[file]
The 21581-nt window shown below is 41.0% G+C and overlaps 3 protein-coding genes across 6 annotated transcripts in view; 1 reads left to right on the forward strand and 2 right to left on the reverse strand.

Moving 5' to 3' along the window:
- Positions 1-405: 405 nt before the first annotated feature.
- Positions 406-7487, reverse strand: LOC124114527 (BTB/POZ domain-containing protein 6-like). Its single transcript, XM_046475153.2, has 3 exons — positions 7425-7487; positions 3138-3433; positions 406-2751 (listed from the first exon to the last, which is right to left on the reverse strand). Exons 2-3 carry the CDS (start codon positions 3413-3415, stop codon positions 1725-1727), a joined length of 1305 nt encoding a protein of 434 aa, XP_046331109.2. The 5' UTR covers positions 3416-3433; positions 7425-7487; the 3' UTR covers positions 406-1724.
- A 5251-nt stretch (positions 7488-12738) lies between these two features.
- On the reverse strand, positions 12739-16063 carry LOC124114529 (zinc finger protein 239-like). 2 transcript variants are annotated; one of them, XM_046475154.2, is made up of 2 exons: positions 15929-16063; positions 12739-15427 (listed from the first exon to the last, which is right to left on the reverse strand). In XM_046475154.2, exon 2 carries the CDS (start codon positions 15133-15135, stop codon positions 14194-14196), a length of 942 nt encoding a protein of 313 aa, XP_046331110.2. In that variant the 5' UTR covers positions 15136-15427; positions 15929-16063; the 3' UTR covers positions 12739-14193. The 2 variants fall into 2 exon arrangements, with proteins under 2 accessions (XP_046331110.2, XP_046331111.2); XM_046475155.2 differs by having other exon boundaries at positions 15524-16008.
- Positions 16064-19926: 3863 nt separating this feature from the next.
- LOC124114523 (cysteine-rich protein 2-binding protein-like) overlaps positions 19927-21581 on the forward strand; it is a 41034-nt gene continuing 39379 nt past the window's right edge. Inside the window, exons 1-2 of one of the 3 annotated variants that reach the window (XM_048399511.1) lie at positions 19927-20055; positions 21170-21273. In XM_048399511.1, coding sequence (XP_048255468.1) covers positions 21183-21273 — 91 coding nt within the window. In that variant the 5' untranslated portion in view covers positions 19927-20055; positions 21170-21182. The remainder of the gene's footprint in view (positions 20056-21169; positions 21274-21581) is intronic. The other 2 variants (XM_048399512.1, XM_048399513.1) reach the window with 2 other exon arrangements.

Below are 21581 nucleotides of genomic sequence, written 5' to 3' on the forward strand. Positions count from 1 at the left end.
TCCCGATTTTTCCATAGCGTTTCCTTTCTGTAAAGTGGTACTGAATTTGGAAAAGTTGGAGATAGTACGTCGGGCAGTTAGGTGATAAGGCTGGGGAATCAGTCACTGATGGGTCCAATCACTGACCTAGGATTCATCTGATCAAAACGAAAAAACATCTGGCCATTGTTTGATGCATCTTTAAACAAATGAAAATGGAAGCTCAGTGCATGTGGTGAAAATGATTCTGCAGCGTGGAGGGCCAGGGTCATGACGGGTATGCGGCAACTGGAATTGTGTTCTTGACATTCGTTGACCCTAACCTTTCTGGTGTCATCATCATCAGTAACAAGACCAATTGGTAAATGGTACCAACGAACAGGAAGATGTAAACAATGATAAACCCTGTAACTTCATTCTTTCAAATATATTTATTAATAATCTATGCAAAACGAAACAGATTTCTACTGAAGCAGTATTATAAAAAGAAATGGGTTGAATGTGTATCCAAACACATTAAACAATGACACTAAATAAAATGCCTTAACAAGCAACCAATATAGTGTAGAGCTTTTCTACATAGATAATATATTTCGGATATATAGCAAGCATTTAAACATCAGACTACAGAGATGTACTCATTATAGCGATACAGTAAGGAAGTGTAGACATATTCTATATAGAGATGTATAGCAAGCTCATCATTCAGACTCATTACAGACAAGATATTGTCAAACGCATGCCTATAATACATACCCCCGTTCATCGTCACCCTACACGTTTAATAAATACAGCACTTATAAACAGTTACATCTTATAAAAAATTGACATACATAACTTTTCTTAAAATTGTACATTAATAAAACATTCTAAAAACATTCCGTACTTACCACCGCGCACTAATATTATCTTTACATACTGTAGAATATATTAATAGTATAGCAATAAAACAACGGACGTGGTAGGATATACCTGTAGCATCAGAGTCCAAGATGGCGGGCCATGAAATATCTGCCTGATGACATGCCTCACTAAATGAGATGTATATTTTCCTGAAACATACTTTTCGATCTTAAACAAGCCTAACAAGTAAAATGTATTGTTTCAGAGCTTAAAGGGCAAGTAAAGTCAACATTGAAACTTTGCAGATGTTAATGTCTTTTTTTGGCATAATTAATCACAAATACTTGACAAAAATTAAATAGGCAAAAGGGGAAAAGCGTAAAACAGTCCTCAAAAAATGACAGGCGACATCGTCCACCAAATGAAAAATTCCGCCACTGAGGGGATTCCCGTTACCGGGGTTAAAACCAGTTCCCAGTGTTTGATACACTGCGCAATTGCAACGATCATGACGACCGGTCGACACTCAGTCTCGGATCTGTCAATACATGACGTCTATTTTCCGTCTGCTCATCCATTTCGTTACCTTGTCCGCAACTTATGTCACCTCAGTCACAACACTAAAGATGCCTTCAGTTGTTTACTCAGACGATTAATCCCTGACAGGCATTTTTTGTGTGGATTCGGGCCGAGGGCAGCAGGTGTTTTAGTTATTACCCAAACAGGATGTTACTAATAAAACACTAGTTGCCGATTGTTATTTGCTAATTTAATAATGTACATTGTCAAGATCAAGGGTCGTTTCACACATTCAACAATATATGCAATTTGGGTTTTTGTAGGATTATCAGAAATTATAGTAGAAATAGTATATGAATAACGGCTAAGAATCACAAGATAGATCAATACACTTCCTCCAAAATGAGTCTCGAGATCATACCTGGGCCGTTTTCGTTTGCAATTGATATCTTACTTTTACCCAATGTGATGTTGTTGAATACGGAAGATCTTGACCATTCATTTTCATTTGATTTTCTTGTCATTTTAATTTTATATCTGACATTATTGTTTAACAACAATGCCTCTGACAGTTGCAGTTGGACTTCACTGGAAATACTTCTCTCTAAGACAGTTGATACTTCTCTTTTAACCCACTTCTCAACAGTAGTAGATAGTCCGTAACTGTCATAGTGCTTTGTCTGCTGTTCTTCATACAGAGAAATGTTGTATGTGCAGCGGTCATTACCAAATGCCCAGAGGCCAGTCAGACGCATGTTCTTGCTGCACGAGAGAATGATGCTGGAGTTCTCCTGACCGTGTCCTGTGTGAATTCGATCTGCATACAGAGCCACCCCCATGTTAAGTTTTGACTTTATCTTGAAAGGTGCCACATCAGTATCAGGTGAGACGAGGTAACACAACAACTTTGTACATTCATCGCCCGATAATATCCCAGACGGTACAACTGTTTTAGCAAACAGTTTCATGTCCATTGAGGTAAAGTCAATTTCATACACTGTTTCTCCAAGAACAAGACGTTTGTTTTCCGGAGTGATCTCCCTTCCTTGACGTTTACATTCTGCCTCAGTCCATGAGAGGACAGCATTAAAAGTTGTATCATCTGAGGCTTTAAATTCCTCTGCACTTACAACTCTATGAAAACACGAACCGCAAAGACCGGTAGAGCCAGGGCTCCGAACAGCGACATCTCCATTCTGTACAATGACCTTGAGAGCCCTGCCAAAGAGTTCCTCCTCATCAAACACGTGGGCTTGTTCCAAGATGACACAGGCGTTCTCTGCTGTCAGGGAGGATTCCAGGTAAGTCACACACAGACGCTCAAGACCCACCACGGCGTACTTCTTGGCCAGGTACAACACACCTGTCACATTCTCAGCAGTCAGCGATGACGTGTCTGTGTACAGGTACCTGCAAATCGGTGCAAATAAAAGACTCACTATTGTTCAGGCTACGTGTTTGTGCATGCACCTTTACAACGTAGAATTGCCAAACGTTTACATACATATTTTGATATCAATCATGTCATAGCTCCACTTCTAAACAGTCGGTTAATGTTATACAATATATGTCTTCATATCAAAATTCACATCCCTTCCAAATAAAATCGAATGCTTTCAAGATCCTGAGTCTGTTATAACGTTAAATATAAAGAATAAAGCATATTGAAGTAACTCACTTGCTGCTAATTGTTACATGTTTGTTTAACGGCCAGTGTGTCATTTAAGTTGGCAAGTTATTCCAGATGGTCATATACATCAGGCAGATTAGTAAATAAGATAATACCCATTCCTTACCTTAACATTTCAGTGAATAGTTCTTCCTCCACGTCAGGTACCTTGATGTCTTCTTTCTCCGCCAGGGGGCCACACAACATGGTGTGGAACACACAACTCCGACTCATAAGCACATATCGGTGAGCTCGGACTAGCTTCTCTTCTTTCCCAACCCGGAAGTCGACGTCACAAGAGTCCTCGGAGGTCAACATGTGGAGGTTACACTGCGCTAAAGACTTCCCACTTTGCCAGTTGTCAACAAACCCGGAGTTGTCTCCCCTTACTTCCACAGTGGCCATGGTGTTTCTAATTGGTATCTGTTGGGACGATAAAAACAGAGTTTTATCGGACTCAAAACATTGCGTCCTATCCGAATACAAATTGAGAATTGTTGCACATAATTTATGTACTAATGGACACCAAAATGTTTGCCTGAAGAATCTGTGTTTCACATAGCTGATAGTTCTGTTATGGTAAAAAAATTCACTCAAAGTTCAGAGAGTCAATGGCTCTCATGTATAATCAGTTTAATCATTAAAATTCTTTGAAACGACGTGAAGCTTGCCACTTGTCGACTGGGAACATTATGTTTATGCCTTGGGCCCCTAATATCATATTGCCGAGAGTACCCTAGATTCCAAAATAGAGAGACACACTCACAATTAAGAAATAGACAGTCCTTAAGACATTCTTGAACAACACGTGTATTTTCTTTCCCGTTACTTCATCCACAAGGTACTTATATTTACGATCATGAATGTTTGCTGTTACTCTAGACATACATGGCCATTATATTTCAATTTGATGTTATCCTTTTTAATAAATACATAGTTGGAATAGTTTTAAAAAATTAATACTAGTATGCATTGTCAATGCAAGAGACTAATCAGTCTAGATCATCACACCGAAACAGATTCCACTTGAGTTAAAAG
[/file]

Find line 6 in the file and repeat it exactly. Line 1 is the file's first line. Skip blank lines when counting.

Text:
- On the reverse strand, positions 12739-16063 carry LOC124114529 (zinc finger protein 239-like). 2 transcript variants are annotated; one of them, XM_046475154.2, is made up of 2 exons: positions 15929-16063; positions 12739-15427 (listed from the first exon to the last, which is right to left on the reverse strand). In XM_046475154.2, exon 2 carries the CDS (start codon positions 15133-15135, stop codon positions 14194-14196), a length of 942 nt encoding a protein of 313 aa, XP_046331110.2. In that variant the 5' UTR covers positions 15136-15427; positions 15929-16063; the 3' UTR covers positions 12739-14193. The 2 variants fall into 2 exon arrangements, with proteins under 2 accessions (XP_046331110.2, XP_046331111.2); XM_046475155.2 differs by having other exon boundaries at positions 15524-16008.